It’s the most wonderful time of the year!
No, it’s not Christmas (or back to school) – it’s income tax season!
I love income tax season and it’s not just because I have always received a refund, either (although that is certainly a plus). The process of preparing for tax season appeals to my very Type-A personality.
What can I say? Getting organized gets me going – and in a lot of ways, that’s what tax season is all about to me.
I know. So nerdy. It’s fine.
Are you getting ready to file your taxes? With the deadline for employers to provide T4 slips two days away, here are six things you can do to make the process of filing your taxes quick, painless and – maybe – enjoyable this year.
Six things to do before filing your 2019 income tax
Please note: while most of these tips are applicable across jurisdictions, I am Canadian and, therefore, I am writing from the perspective of a person who is filing taxes in Canada.
Register for a My CRA account
I love how, with a My CRA account, all your tax information is available at your fingertips. If you don’t already have an account set up, I highly recommend it.
That said: whatever you do, don’t lose your login information! If you forget your username or lose your password, you have to re-register – and wait for them to physically mail your new information to you. Who has time for that?
So, yes. Write your information down and store it somewhere safe.
Get your paperwork together
As soon as tax forms begin arriving, I start a folder. I date it and that’s where our paperwork lives until it’s time to file.
Items you’ll want to track down could include: T4 slips, charity receipts, relevant medical receipts, RRSP and TFSA receipts, paperwork related to students loans (if you are blessed enough to have them. Ugh)…basically, anything with a number you need to include.
I would also recommend tracking down your notice of assessment from the year before to help determine your contribution room for retirement savings. If you have a My CRA account, this information will be available online.
DIY or take it to a professional?
Once you have all your paperwork together, it’s time to decide whether you’ll do your taxes yourself or if you’ll hire a professional.
I have done both. Up until university, I had an accountant do my taxes – not because they were complicated, but because that is what my family did. For many years, Jeff’s father did our taxes for us. Last year, I decided I should take matters into my own hands and filed our taxes on my own for the first time.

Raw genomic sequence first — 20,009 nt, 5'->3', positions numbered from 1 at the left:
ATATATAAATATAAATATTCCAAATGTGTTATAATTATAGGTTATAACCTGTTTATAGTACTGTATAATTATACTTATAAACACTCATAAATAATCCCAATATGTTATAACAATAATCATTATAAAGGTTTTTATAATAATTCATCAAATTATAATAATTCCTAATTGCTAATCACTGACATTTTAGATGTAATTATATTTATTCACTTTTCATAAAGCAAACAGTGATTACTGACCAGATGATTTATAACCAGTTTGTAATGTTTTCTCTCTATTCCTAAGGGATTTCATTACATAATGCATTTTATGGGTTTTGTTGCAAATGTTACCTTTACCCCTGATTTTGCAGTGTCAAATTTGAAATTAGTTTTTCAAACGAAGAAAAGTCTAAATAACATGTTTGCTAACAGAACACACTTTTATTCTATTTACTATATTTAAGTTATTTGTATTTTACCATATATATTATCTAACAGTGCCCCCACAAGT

This decision largely comes down to personal comfort. Do you feel comfortable with the idea of doing your own taxes? If you do, great! If not, there’s certainly no shame in seeking our assistance from others.
How will you file your taxes?
Deciding what route to take is only one part of the equation – the next step involves getting more specific about the option you’ll be pursuing.
If you’re using a professional: will you take it to an accountant or go to a place like H&R Block? If you’re doing it yourself – what software will you be using – and how much (if anything) is it going to cost you to file a return. In both scenarios, there are a lot of different ways you can approach your taxes. Taking some time to think about it ahead of time is helpful.
Know the deadlines
I’m not just talking about the filing deadlines (although you should make sure you know those); this also applies to things like the deadline for RRSP and TFSA contributions. Knowing and planning for the deadlines will help you get the most benefit out of these tools when it comes time to file your taxes.
Make a plan
No matter how it turns out, you should have a plan for how to handle the outcome of your taxes.
Are you getting a refund? Think about how to put that money to use! Maybe it will mean an extra snowball payment or an addition to your emergency fund or, heck, maybe even a little extra spending money! By having a plan, you’ll be able to ensure your money is used in the most effective manner possible, no matter how you choose to use it.
Or, alternatively, do you owe money this year? If you do, you’ll want to be thinking about how you’ll go about paying back any outstanding balance.
Filing your taxes doesn’t need to be stressful. I was amazed at how easy it was to file last year. It took some preparation, some organization and some planning but it really was a breeze – and maybe a little fun.
Do you file your own taxes?